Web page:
In addition, GSK must establish and maintain throughout the term of its CIA a financial recoupment program that puts at risk of forfeiture and recoupment an amount equivalent to up to 3 years of annual performance pay (i.e., annual bonus, plus long term incentives) for an executive who is discovered to have been involved in any significant misconduct (Executive Financial Recoupment Program).  This financial recoupment program applies to both covered executives who are either current GSK employees or who are former GSK employees at the time of a Recoupment Determination. 

Essentially, the annual cash bonus for each GSK employee based in the United States and the United Kingdom is at risk of forfeiture in the event of employee misconduct that is discovered by GSK before the bonus is paid.  In the event of misconduct by any GSK employee worldwide, GSK also has reserved the right and full discretion to void and forfeit any unvested share options and any unvested restricted share grants under the GSK Share Option Plan, Share Value Plan and Performance Share Plan (collectively, the “LTI Plans”).  If GSK discovers any employee misconduct that would implicate the forfeitures described in this paragraph, it shall evaluate the situation and make a determination about whether any forfeiture, and the terms of such forfeiture, must be implemented. 

In addition to the compensation forfeiture provisions already in place with respect to annual bonuses and the LTI Plans, within 120 days after the Effective Date of the CIA, GSK must modify and supplement its annual bonus plan and LTI Plan requirements (and any employment agreements, as appropriate) by imposing certain eligibility and repayment conditions on future bonuses and LTI Plan grants, as well as establishing the mandatory deferred annual bonus, tolling remedy, and additional remedies discussed below (collectively, “New Commitments”) to all members of GSK’s Corporate Executive Team (CET) and to any Vice Presidents and Senior Vice Presidents in Grades 0, 1, and 2 who are based in the United States (collectively “Covered Executives”). The New Commitments will apply prospectively to Covered Executives beginning with the 2013 bonus plan year and LTI Plan grants. 

GSK CME CIA Obligations 

GSK represented in its CIA that it gives grants for medical education of HCPs on a limited basis and that it provides such grants only to educational providers (including academic medical centers, hospital or delivery systems, or professional medical associations that represent HCPs who deliver patient care) that satisfy pre-set criteria established by GSK.  Potentially eligible educational providers are selected annually and invited to submit grant proposals for a future fiscal year.  GSK represents that it does not provide funding to any commercial providers of medical education.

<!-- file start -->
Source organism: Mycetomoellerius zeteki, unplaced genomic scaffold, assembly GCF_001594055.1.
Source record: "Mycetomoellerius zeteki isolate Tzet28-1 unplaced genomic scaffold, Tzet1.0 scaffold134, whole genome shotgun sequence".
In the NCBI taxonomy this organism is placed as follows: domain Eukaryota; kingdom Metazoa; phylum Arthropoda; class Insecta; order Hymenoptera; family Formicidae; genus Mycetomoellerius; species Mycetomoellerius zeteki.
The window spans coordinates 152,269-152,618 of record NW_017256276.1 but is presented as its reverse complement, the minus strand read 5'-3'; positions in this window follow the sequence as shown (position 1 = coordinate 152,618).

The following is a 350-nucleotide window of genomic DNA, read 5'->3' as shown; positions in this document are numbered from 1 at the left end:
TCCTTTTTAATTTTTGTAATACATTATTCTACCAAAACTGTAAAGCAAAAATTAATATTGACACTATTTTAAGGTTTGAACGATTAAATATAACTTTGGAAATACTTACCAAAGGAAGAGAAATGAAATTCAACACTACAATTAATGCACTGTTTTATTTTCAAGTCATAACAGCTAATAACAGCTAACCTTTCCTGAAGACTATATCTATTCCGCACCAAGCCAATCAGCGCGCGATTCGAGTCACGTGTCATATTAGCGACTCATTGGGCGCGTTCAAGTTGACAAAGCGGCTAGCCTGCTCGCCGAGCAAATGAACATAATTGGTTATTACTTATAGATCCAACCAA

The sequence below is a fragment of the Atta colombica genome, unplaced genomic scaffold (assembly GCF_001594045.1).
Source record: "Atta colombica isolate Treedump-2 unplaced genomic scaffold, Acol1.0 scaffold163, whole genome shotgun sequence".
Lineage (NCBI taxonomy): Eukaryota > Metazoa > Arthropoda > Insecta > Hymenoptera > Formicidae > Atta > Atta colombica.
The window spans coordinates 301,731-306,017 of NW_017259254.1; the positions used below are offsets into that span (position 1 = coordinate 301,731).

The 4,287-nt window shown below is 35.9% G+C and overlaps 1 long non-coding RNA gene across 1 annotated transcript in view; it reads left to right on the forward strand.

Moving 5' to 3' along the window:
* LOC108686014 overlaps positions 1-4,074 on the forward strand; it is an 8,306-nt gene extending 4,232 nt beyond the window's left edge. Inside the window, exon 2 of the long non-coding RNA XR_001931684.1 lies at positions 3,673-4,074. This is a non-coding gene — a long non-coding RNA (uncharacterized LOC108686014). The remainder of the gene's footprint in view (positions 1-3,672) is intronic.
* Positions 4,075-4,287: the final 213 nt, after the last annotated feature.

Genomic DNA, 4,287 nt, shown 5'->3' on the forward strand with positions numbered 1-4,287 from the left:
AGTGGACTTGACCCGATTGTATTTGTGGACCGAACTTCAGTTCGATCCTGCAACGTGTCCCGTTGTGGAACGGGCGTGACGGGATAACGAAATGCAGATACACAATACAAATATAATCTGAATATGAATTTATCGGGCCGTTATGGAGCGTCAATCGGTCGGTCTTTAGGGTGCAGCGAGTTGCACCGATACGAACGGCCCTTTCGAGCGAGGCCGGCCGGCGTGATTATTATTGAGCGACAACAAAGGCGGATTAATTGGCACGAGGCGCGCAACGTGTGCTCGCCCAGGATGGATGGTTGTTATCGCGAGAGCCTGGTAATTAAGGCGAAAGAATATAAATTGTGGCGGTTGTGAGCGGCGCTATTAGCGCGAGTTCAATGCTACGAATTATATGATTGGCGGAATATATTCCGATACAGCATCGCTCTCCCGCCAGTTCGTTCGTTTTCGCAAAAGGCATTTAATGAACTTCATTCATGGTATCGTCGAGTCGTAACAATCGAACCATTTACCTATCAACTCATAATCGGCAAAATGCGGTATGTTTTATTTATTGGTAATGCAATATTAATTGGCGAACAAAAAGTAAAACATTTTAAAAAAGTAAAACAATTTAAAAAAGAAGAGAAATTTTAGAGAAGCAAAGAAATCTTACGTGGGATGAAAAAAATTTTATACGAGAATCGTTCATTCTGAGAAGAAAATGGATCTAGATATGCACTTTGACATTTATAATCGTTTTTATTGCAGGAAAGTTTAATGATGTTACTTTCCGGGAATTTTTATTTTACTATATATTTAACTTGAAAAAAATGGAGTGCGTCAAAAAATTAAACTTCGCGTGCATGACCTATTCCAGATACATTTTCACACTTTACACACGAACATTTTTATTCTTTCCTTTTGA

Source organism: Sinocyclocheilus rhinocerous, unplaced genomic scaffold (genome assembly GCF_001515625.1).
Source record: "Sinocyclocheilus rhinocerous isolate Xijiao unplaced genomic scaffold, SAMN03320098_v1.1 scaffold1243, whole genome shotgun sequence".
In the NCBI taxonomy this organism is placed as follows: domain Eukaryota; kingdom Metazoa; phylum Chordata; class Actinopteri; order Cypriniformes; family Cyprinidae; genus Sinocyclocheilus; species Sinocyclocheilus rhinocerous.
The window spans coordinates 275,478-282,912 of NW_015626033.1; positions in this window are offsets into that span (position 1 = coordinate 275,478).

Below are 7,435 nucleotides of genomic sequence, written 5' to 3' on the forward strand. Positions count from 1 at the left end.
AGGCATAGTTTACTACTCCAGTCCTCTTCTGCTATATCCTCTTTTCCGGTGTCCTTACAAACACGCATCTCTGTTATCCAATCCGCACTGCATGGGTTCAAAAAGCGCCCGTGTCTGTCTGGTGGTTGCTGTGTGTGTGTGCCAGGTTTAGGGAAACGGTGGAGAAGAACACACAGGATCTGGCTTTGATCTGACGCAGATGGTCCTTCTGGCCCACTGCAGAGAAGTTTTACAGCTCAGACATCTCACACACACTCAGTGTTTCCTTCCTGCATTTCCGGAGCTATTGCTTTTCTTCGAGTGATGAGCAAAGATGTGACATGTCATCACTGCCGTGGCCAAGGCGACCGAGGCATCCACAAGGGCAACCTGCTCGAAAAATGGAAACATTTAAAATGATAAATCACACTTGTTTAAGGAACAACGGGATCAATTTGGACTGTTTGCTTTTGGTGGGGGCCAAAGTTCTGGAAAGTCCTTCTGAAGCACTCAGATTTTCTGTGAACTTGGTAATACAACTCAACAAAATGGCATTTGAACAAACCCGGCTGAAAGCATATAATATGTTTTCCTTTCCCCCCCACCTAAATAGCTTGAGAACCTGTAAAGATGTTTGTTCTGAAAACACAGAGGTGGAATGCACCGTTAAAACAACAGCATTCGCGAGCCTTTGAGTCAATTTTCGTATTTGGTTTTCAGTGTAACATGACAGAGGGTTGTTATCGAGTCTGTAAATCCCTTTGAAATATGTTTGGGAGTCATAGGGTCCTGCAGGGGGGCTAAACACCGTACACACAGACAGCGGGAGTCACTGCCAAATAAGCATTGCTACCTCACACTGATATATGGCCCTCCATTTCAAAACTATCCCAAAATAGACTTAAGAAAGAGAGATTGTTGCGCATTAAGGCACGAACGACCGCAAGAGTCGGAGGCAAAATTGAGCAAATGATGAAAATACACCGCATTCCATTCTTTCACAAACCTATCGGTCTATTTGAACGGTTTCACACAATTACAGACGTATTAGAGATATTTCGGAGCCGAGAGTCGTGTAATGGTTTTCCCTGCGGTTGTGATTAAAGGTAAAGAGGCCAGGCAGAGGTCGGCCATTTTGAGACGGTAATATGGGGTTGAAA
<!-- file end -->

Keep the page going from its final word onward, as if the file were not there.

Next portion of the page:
GSK’s Medical Affairs organization reviews the grant proposals from the potential providers and makes recommendations for approval based on objective criteria, compliance policies and procedures, and budget availability.  GSK represents that its commercial organization (including the sales and marketing departments) has no involvement in, or influence over, the review and approval of medical education grants.

GSK shall continue the medical education grant process described above (or an equivalent process) throughout the term of the CIA, and shall notify the OIG in writing at least 60 days prior to the implementation of any new system subsequent to the Effective Date. 

To the extent not already accomplished, within 120 days after the Effective Date, GSK must establish a Grants Monitoring Program through which it will conduct audits for each Reporting Period of at least 10 medical education grants for the first Reporting Period and 5 medical education grants for subsequent Reporting Periods.  

The Grants Monitoring Program must select grants for review both on a risk-based targeting approach and on a sampling approach.  GSK Monitoring Personnel conducting the Grants Monitoring Program must review proposal documents (including grant requests), approval documents, contracts, payments and materials relating to the grant office’s review of the requests, and documents and materials relating to the grants and any events or activities funded through the grants in order to assess whether the activities were conducted in a manner consistent with GSK’s Policies and Procedures. 

Results from the Grant Monitoring Programs, including the identification of potential violations of policies, must be compiled and reported to the Compliance Officer (or compliance personnel designee) for review and follow-up as appropriate.